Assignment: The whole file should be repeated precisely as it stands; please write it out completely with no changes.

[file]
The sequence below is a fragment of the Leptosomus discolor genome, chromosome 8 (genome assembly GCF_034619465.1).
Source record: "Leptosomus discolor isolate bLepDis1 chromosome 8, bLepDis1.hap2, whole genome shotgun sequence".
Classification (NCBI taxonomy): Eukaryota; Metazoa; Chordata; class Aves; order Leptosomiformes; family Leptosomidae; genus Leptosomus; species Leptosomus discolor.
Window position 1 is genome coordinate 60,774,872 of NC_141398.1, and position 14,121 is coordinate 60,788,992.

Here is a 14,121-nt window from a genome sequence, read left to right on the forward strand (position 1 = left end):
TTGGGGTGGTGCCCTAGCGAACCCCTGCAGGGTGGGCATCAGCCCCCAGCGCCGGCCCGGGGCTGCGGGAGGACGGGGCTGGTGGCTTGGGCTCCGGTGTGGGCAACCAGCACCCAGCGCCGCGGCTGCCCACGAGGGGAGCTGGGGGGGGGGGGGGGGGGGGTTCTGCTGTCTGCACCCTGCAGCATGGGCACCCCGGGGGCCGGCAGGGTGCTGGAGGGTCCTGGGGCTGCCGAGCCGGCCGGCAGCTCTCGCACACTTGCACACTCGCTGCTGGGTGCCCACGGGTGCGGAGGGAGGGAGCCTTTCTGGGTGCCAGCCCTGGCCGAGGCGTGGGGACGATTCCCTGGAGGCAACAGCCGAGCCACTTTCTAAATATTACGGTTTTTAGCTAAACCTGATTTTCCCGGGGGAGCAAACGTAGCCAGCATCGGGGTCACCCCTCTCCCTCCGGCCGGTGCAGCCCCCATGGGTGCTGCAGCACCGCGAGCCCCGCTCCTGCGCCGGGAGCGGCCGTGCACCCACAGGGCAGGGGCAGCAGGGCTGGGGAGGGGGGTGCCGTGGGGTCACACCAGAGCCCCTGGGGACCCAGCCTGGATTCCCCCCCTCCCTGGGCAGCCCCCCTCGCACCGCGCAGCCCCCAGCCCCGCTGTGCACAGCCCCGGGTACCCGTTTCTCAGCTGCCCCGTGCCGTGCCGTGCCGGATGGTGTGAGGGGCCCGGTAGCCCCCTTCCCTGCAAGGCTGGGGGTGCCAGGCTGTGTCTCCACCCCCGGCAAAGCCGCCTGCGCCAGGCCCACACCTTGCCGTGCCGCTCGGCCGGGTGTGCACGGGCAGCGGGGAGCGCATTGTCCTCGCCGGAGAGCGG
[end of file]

The sequence below is a fragment of the Leptosomus discolor genome, chromosome 8 (genome assembly GCF_034619465.1).
Source record: "Leptosomus discolor isolate bLepDis1 chromosome 8, bLepDis1.hap2, whole genome shotgun sequence".
Classification (NCBI taxonomy): Eukaryota; Metazoa; Chordata; class Aves; order Leptosomiformes; family Leptosomidae; genus Leptosomus; species Leptosomus discolor.
Window position 1 is genome coordinate 60,774,872 of NC_141398.1, and position 14,121 is coordinate 60,788,992.

Here is a 14,121-nt window from a genome sequence, read left to right on the forward strand (position 1 = left end):
TTGGGGTGGTGCCCTAGCGAACCCCTGCAGGGTGGGCATCAGCCCCCAGCGCCGGCCCGGGGCTGCGGGAGGACGGGGCTGGTGGCTTGGGCTCCGGTGTGGGCAACCAGCACCCAGCGCCGCGGCTGCCCACGAGGGGAGCTGGGGGGGGGGGGGGGGGGGGTTCTGCTGTCTGCACCCTGCAGCATGGGCACCCCGGGGGCCGGCAGGGTGCTGGAGGGTCCTGGGGCTGCCGAGCCGGCCGGCAGCTCTCGCACACTTGCACACTCGCTGCTGGGTGCCCACGGGTGCGGAGGGAGGGAGCCTTTCTGGGTGCCAGCCCTGGCCGAGGCGTGGGGACGATTCCCTGGAGGCAACAGCCGAGCCACTTTCTAAATATTACGGTTTTTAGCTAAACCTGATTTTCCCGGGGGAGCAAACGTAGCCAGCATCGGGGTCACCCCTCTCCCTCCGGCCGGTGCAGCCCCCATGGGTGCTGCAGCACCGCGAGCCCCGCTCCTGCGCCGGGAGCGGCCGTGCACCCACAGGGCAGGGGCAGCAGGGCTGGGGAGGGGGGTGCCGTGGGGTCACACCAGAGCCCCTGGGGACCCAGCCTGGATTCCCCCCCTCCCTGGGCAGCCCCCCTCGCACCGCGCAGCCCCCAGCCCCGCTGTGCACAGCCCCGGGTACCCGTTTCTCAGCTGCCCCGTGCCGTGCCGTGCCGGATGGTGTGAGGGGCCCGGTAGCCCCCTTCCCTGCAAGGCTGGGGGTGCCAGGCTGTGTCTCCACCCCCGGCAAAGCCGCCTGCGCCAGGCCCACACCTTGCCGTGCCGCTCGGCCGGGTGTGCACGGGCAGCGGGGAGCGCATTGTCCTCGCCGGAGAGCGG